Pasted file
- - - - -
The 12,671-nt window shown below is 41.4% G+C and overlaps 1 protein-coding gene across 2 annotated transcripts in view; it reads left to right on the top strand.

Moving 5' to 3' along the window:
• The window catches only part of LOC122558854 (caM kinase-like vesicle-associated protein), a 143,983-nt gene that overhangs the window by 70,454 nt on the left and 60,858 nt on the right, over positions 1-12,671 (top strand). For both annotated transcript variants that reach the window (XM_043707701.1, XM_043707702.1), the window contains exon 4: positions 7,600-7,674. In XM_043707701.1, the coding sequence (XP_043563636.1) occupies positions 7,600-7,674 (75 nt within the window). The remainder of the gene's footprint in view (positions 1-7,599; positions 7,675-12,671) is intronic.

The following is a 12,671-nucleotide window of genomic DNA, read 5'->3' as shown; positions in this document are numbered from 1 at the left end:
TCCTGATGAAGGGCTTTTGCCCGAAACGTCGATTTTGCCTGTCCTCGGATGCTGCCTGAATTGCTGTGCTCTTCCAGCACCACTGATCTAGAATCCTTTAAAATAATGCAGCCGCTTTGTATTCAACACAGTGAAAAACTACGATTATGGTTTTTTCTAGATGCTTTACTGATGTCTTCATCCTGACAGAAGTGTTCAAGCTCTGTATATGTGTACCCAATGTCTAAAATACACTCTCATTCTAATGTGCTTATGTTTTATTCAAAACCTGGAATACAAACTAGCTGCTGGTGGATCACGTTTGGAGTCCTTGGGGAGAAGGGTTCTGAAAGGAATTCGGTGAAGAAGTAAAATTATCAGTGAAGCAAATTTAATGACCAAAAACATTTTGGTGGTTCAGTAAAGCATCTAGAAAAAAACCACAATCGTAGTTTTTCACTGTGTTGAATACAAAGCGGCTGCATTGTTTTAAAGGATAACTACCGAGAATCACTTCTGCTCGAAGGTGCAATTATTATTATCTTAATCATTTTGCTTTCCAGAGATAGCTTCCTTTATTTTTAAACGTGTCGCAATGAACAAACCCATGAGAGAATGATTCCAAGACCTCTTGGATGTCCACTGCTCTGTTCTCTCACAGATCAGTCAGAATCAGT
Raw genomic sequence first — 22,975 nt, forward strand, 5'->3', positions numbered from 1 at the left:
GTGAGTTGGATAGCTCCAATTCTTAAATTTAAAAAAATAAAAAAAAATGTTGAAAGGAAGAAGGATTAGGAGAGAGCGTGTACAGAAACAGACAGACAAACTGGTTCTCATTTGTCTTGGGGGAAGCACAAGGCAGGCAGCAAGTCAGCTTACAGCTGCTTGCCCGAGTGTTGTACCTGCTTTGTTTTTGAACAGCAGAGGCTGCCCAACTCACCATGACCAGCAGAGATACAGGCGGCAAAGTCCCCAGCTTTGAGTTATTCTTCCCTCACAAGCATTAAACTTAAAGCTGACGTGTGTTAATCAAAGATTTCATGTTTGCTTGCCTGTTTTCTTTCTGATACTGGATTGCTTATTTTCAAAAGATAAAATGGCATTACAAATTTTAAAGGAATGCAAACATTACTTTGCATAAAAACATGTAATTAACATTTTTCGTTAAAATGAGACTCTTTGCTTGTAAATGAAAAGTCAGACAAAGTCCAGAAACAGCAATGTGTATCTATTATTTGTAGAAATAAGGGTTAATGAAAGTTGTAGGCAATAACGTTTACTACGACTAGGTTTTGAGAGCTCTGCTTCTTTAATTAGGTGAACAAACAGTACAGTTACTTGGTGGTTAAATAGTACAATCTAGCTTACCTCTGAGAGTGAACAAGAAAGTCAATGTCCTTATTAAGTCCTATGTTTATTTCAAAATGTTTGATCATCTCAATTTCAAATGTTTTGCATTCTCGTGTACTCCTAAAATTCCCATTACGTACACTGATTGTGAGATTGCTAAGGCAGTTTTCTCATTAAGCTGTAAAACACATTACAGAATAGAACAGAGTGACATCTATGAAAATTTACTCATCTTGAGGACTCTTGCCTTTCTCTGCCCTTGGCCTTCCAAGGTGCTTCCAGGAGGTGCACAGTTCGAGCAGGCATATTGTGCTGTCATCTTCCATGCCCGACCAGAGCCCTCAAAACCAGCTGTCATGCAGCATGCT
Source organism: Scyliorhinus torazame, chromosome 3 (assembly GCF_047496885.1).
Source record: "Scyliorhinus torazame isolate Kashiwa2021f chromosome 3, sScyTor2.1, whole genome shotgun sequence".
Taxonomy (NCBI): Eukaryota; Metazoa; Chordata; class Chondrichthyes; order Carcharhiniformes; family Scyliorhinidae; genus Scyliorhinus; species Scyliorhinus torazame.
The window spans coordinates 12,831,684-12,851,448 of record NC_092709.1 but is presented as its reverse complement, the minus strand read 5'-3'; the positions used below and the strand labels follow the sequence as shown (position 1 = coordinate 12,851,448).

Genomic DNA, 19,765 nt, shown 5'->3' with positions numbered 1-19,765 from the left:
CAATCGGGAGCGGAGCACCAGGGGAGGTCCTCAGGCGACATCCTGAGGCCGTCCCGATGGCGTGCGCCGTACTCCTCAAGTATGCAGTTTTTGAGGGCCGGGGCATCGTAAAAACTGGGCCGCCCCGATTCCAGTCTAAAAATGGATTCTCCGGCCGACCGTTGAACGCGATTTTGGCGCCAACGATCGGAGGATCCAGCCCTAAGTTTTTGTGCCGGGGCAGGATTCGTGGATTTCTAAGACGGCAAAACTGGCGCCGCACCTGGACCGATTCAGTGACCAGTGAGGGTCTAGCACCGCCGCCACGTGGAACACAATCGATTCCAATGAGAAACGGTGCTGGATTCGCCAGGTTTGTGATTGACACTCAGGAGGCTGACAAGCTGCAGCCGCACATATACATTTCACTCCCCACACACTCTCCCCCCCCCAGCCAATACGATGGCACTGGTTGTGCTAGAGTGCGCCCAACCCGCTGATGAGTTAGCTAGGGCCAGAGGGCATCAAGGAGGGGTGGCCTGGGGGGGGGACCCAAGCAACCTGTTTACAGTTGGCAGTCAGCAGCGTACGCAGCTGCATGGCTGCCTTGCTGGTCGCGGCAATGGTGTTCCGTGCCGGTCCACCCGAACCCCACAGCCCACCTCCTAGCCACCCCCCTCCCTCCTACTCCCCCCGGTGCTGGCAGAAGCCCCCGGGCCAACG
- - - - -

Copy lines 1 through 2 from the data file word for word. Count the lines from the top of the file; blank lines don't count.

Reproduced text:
The 12,671-nt window shown below is 41.4% G+C and overlaps 1 protein-coding gene across 2 annotated transcripts in view; it reads left to right on the top strand.

Moving 5' to 3' along the window: